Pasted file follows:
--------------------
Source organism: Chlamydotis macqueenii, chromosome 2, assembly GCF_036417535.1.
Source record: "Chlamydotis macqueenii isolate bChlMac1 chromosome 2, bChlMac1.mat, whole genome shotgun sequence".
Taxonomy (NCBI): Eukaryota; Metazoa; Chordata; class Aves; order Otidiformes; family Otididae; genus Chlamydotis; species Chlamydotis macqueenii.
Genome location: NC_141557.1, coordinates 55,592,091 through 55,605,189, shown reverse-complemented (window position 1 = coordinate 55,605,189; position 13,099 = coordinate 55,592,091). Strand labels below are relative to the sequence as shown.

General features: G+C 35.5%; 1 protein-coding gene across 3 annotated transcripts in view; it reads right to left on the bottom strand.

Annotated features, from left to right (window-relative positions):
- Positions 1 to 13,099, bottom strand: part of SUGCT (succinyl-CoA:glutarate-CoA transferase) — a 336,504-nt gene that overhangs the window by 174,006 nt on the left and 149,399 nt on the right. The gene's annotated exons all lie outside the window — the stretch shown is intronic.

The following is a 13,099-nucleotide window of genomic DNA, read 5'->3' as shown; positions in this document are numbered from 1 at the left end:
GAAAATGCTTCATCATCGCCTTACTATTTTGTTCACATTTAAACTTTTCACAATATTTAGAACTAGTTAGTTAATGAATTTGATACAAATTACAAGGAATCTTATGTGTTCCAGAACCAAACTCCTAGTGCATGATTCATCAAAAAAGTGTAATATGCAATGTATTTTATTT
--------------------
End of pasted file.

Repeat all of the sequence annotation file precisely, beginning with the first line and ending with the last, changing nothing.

Source organism: Chlamydotis macqueenii, chromosome 2, assembly GCF_036417535.1.
Source record: "Chlamydotis macqueenii isolate bChlMac1 chromosome 2, bChlMac1.mat, whole genome shotgun sequence".
Taxonomy (NCBI): Eukaryota; Metazoa; Chordata; class Aves; order Otidiformes; family Otididae; genus Chlamydotis; species Chlamydotis macqueenii.
Genome location: NC_141557.1, coordinates 55,592,091 through 55,605,189, shown reverse-complemented (window position 1 = coordinate 55,605,189; position 13,099 = coordinate 55,592,091). Strand labels below are relative to the sequence as shown.

General features: G+C 35.5%; 1 protein-coding gene across 3 annotated transcripts in view; it reads right to left on the bottom strand.

Annotated features, from left to right (window-relative positions):
- Positions 1 to 13,099, bottom strand: part of SUGCT (succinyl-CoA:glutarate-CoA transferase) — a 336,504-nt gene that overhangs the window by 174,006 nt on the left and 149,399 nt on the right. The gene's annotated exons all lie outside the window — the stretch shown is intronic.

The following is a 13,099-nucleotide window of genomic DNA, read 5'->3' as shown; positions in this document are numbered from 1 at the left end:
GAAAATGCTTCATCATCGCCTTACTATTTTGTTCACATTTAAACTTTTCACAATATTTAGAACTAGTTAGTTAATGAATTTGATACAAATTACAAGGAATCTTATGTGTTCCAGAACCAAACTCCTAGTGCATGATTCATCAAAAAAGTGTAATATGCAATGTATTTTATTT